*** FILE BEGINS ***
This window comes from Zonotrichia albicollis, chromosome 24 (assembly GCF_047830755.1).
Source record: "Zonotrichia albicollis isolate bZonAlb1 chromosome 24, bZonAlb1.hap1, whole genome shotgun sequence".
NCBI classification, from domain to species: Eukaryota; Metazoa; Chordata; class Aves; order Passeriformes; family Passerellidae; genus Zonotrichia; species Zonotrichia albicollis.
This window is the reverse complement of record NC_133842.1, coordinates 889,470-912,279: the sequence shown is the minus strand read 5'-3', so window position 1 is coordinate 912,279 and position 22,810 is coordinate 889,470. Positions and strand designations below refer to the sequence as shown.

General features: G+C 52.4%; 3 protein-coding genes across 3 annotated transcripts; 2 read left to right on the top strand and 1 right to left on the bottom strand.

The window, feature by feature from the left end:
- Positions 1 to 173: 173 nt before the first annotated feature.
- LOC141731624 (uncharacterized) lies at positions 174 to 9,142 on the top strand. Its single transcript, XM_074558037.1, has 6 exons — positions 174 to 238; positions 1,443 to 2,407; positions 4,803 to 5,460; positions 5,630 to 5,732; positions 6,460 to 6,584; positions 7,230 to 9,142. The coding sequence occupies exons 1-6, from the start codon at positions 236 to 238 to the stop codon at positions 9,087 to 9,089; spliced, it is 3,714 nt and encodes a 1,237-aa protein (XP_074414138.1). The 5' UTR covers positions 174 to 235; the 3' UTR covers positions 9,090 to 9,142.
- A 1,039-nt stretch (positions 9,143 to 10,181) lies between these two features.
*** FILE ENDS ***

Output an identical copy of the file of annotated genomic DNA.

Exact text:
This window comes from Zonotrichia albicollis, chromosome 24 (assembly GCF_047830755.1).
Source record: "Zonotrichia albicollis isolate bZonAlb1 chromosome 24, bZonAlb1.hap1, whole genome shotgun sequence".
NCBI classification, from domain to species: Eukaryota; Metazoa; Chordata; class Aves; order Passeriformes; family Passerellidae; genus Zonotrichia; species Zonotrichia albicollis.
This window is the reverse complement of record NC_133842.1, coordinates 889,470-912,279: the sequence shown is the minus strand read 5'-3', so window position 1 is coordinate 912,279 and position 22,810 is coordinate 889,470. Positions and strand designations below refer to the sequence as shown.

General features: G+C 52.4%; 3 protein-coding genes across 3 annotated transcripts; 2 read left to right on the top strand and 1 right to left on the bottom strand.

The window, feature by feature from the left end:
- Positions 1 to 173: 173 nt before the first annotated feature.
- LOC141731624 (uncharacterized) lies at positions 174 to 9,142 on the top strand. Its single transcript, XM_074558037.1, has 6 exons — positions 174 to 238; positions 1,443 to 2,407; positions 4,803 to 5,460; positions 5,630 to 5,732; positions 6,460 to 6,584; positions 7,230 to 9,142. The coding sequence occupies exons 1-6, from the start codon at positions 236 to 238 to the stop codon at positions 9,087 to 9,089; spliced, it is 3,714 nt and encodes a 1,237-aa protein (XP_074414138.1). The 5' UTR covers positions 174 to 235; the 3' UTR covers positions 9,090 to 9,142.
- A 1,039-nt stretch (positions 9,143 to 10,181) lies between these two features.